Although a strong telecommunications policy was not judged by any political party to be a powerful electoral strategy, the resounding Coalition victory has put Telstra strongly back into the spotlight. The privatization of Telstra, for so long a backburner issue, has suddenly become not just a possibility, but almost a certainty.

The Productivity Commission recently released a draft of its Review of National Competition Policy Reforms which, in part, advocates an enormous structural change to the carrier and to the Australian telecommunications industry.

The copper wire network in Australia is based on an open access regulatory system. Telstra owns and is responsible for the network, while the ACCC forces the carrier to rent the network out to the other carriers. This system is akin to forcing the owner of a property to take boarders, with the cost of rent subject to centralized price controls — similar to the rent control system in New York City.

Needless to say, this process is highly inefficient. Wholesale price changes are not controlled by market forces, but by a slow and time-consuming process of bureaucratic review, and often legal proceedings. It can also be used by some companies as a weapon to wield against competitors — by claiming that another carrier is acting anti-competitively, companies can stifle others’ business. Still, at the time of the original sale of Telstra, when nearly all telecommunications was conducted through the same copper wires, such an open access system may have seemed attractive.

The proposal of the Productivity Commission is, therefore, to split Telstra in two, to create a clean separation between its retail and wholesale functions.

Passing ownership of the network to a separate entity would compel Telstra to petition and deal with this new entity on the same footing as all the other 100-plus Australian carriers. The loss of market dominance by Telstra would surely follow, as would the repeated cries of ‘Telstra is a bully!’ As the Productivity Commission argues, the entity that arises from the vertical separation of the network would improve its relations with the other carriers. No longer would the owner of the network also be a competitor, but more a neutral arbiter of the industry.

Would the entity be a private company or a further government bureaucracy? The restrictions placed on private ownership would be non-trivial. For instance, such a firm would be forbidden to offer any cut-rate services to businesses or consumers because to do so would make the separation from Telstra meaningless.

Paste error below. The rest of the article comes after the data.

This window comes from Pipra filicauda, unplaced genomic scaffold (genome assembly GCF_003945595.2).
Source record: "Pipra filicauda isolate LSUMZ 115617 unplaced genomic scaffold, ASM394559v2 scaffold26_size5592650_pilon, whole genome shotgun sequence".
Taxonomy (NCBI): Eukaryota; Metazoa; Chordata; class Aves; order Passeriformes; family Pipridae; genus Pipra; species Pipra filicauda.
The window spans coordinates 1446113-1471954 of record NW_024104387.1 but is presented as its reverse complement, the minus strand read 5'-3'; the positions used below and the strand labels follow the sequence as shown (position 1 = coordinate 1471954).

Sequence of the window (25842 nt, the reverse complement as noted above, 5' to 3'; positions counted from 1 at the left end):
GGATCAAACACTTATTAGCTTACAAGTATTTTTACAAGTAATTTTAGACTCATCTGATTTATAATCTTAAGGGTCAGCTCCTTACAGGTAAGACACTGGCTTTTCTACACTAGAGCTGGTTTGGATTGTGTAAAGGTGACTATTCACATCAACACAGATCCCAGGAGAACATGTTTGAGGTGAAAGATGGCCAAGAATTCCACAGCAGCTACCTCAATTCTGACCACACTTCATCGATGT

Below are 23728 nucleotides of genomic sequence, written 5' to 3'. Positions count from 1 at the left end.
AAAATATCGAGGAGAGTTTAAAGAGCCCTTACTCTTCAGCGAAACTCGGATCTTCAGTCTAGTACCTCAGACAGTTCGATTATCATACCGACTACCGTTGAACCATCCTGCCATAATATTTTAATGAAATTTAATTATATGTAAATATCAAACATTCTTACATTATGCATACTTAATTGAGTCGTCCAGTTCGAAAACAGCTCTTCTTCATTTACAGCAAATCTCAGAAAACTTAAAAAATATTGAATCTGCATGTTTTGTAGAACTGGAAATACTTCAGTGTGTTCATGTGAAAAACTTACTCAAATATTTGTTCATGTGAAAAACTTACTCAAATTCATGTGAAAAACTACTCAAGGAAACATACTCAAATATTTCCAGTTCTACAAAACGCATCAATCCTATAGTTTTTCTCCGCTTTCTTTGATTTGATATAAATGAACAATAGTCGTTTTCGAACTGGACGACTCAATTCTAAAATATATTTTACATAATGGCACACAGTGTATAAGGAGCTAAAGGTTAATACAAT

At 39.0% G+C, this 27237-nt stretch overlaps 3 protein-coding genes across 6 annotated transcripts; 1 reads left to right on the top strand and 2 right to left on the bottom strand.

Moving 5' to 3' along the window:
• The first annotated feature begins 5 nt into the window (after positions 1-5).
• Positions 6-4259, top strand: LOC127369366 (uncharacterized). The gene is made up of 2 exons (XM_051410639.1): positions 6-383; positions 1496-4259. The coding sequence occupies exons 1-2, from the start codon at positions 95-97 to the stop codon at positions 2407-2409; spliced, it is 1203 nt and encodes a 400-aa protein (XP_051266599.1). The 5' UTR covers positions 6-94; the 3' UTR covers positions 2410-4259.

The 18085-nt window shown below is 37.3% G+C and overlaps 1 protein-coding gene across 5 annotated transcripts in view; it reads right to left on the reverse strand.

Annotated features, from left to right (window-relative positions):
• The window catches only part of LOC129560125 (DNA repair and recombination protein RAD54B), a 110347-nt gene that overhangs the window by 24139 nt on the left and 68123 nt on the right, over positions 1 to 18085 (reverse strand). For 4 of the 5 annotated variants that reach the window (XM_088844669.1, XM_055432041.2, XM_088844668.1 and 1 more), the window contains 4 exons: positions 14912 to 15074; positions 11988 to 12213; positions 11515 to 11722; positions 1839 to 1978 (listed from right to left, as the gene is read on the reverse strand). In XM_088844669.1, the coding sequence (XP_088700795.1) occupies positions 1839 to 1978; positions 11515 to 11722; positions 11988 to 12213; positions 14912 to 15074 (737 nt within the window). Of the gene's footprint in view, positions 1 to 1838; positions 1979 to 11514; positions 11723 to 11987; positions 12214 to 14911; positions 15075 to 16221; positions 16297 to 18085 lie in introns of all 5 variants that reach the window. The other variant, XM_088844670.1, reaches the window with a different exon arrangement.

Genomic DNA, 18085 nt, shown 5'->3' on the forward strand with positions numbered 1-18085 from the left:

This private entity would be trapped between the ACCC and the telcos as the regulators try to micro-manage the industry — an unenviable position in which to be, and a prospect which would excite few firms.

The other option is to leave the government in charge. At least, by this method, the ACCC would be less busy. There would be no need for the tedious legal back-and-forth that frustrates our telecommunications innovation cycle. By essentially integrating the regulators with the regulated, the ACCC would have no worries about promoting ‘competition and fair trade’ for the ‘consumers, business and the community’.

By this method the government could continue to fix wholesale prices at whatever it feels are in the best interest of the community. Not only that, but it could use its new power over the industry to regulate consumer prices — refusing to rent lines to companies which charge more than 22 cents for local calls, for instance. Instead of removing the government from the business operations of telecommunications firms, ownership of the copper wire gives them far more capacity to manage the industry as they see fit, without the pesky corporate lawyers trying valiantly to defend the competitiveness of their firms.

There is a term for this, of course—‘infrastructure socialism’. It is not intended as a compliment. This would give them the entire copper wire network in Australia, and control of the entire industry, not just the occasional oversight that the ACCC now affords them.

It is an understatement to say that government is not the most effective manager of the telecommunications industry — Telstra was partly privatized in 1996 for a reason. For instance, installing a basic copper wire phone service in some rural and regional areas used to take up to 30 months; it is now less than three. Exposing the telecommunications industry to competition has increased the quality and decreased the price of services across the board — an illustration of the stunning inefficiencies of socialized communications.

Considering both options, it is clear that selling the wholesale side of Telstra to a private company is far preferable to leaving it in the hands of a government bureaucracy. But what is not clear is why slicing Telstra across the middle is actually necessary.

The revolution in telecommunications

Telstra may have a monopoly over the copper wire system, but that doesn’t mean that Telstra has a monopoly over the means of communications. Not any more.